Subject: GG makes inaugural visit to East Timor
GG makes inaugural visit to East Timor
15th December 2008, 15:15 WST
Governor-General Quentin Bryce has used her first official visit to East Timor to pledge the support of Australian women to ending the hardship and poverty of their Asian sisters.
She also told East Timor's national parliament the relationship between the two countries - which share "a common ethos and a common humanity" - should be seen as a model by the rest of the world.
Ms Bryce made history in September when she became Australia's first female head of state.
She met with East Timor's Prime Minister Xanana Gusmao and President Jose Ramos-Horta during a three-day tour of East Timor on Monday.
At a lunch for senior Timorese women in Dili, Ms Bryce congratulated the prime minister's Australian-born wife, Kirsty Sword Gusmao, for her work with the Alola Foundation which protects and advances the wellbeing of women in Timor-Leste.
"I know that life for women in East Timor is still relentlessly hard," she said.
"Many (are) submerged below the poverty line, without access to education, employment, health care, living at risk of violence and without stability."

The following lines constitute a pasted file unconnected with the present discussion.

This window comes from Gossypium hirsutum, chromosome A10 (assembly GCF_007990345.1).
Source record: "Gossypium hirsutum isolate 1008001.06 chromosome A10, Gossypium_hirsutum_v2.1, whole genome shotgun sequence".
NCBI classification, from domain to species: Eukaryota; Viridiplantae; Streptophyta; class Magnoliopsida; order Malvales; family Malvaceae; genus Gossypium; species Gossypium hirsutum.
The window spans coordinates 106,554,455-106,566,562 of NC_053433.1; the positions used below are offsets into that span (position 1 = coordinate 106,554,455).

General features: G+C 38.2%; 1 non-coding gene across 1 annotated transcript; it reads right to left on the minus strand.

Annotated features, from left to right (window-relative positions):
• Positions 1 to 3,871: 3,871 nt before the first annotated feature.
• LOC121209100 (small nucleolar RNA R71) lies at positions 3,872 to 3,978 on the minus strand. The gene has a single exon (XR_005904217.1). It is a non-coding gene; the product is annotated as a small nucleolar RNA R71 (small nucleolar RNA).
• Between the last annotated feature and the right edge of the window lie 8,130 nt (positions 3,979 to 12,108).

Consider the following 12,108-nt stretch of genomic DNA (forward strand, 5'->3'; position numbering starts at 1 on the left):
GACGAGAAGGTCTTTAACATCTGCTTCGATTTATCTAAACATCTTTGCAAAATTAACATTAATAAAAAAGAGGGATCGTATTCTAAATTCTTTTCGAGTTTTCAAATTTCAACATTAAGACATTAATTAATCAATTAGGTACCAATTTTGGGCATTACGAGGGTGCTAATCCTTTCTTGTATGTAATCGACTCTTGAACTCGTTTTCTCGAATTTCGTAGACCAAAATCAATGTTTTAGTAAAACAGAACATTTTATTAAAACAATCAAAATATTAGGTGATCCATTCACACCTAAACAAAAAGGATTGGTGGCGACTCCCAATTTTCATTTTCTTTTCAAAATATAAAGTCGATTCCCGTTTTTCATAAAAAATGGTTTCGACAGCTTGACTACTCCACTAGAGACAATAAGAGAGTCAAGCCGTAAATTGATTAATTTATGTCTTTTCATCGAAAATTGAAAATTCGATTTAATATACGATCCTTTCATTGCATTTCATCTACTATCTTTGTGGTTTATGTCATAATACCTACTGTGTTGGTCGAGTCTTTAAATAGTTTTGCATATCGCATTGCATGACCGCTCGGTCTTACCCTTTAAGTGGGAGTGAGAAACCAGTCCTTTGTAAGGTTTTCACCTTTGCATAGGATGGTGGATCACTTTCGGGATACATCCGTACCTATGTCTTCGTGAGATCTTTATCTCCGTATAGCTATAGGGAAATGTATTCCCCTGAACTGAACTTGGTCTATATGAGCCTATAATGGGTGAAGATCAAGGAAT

A former federal sex discrimination commissioner, Ms Bryce told the lunch Australian women "continued to respond" to stories of women in East Timor, which has one of the highest infant mortality rates in the world.
"I have enormous faith in the power of women to connect and conspire, to put down roots of hope and trust," she said.
In an address to parliament, the nation's 25th Governor-General said Australians had a deep affection for the people of East Timor, one of Asia's poorest and smallest countries.
"Our partnership is an exemplar to the world: an enduring pact of friendship, cooperation, mutuality, reciprocity and support that evolves and strengthens with the demands placed upon it," she said.
Ms Bryce toured Australian defence facilities before dining with troops at the heliport base on Sunday night.
There are about 750 Australian troops stationed in the oil-rich country, although the number will be reduced to 650 personnel by early next year because of the improved security situation.
Australian peacekeepers first arrived in East Timor in 1999.
Some 1400 people were killed and thousands injured or displaced when pro-Indonesian militias, backed and supported by Jakarta, rampaged across East Timor to disrupt an independence referendum.
"We have rejoiced in your emerging self determination, your capacity for recovery, your efforts in re-establishing infrastructure and services," Ms Bryce said.
"I want to assure you of Australia's friendship and goodwill, and our ongoing commitment to a bilateral relationship of cooperation and trust."